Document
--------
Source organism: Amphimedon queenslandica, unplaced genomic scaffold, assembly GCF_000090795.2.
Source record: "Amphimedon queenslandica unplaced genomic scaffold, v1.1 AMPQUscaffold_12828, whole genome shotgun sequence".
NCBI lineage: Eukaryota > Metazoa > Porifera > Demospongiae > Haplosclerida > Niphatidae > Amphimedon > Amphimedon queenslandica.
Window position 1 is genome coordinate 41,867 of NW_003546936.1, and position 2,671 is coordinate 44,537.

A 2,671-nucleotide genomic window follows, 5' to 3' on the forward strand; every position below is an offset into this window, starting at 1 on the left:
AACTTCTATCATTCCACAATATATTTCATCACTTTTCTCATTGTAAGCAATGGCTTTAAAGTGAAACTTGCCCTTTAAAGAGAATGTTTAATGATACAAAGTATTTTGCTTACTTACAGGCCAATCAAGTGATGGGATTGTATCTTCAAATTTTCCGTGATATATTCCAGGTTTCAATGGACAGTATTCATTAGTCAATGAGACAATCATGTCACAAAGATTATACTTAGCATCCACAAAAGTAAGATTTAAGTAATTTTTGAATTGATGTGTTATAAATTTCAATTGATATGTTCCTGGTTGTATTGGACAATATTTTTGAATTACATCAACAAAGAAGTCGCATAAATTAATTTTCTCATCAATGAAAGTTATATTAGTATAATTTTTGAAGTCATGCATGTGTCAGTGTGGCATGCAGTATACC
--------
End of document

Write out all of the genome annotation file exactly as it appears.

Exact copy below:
Source organism: Amphimedon queenslandica, unplaced genomic scaffold, assembly GCF_000090795.2.
Source record: "Amphimedon queenslandica unplaced genomic scaffold, v1.1 AMPQUscaffold_12828, whole genome shotgun sequence".
NCBI lineage: Eukaryota > Metazoa > Porifera > Demospongiae > Haplosclerida > Niphatidae > Amphimedon > Amphimedon queenslandica.
Window position 1 is genome coordinate 41,867 of NW_003546936.1, and position 2,671 is coordinate 44,537.

A 2,671-nucleotide genomic window follows, 5' to 3' on the forward strand; every position below is an offset into this window, starting at 1 on the left:
AACTTCTATCATTCCACAATATATTTCATCACTTTTCTCATTGTAAGCAATGGCTTTAAAGTGAAACTTGCCCTTTAAAGAGAATGTTTAATGATACAAAGTATTTTGCTTACTTACAGGCCAATCAAGTGATGGGATTGTATCTTCAAATTTTCCGTGATATATTCCAGGTTTCAATGGACAGTATTCATTAGTCAATGAGACAATCATGTCACAAAGATTATACTTAGCATCCACAAAAGTAAGATTTAAGTAATTTTTGAATTGATGTGTTATAAATTTCAATTGATATGTTCCTGGTTGTATTGGACAATATTTTTGAATTACATCAACAAAGAAGTCGCATAAATTAATTTTCTCATCAATGAAAGTTATATTAGTATAATTTTTGAAGTCATGCATGTGTCAGTGTGGCATGCAGTATACC